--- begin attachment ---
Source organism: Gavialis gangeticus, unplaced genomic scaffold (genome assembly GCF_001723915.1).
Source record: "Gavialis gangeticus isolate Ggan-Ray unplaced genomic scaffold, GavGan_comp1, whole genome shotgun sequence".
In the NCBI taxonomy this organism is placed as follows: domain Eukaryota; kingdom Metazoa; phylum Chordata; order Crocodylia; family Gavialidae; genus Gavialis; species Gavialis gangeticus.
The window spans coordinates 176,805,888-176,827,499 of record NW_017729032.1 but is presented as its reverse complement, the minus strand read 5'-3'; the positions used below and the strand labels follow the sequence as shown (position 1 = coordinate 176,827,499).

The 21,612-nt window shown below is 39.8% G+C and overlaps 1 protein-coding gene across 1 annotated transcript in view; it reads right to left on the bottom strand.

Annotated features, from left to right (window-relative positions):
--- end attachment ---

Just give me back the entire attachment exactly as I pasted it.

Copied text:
Source organism: Gavialis gangeticus, unplaced genomic scaffold (genome assembly GCF_001723915.1).
Source record: "Gavialis gangeticus isolate Ggan-Ray unplaced genomic scaffold, GavGan_comp1, whole genome shotgun sequence".
In the NCBI taxonomy this organism is placed as follows: domain Eukaryota; kingdom Metazoa; phylum Chordata; order Crocodylia; family Gavialidae; genus Gavialis; species Gavialis gangeticus.
The window spans coordinates 176,805,888-176,827,499 of record NW_017729032.1 but is presented as its reverse complement, the minus strand read 5'-3'; the positions used below and the strand labels follow the sequence as shown (position 1 = coordinate 176,827,499).

The 21,612-nt window shown below is 39.8% G+C and overlaps 1 protein-coding gene across 1 annotated transcript in view; it reads right to left on the bottom strand.

Annotated features, from left to right (window-relative positions):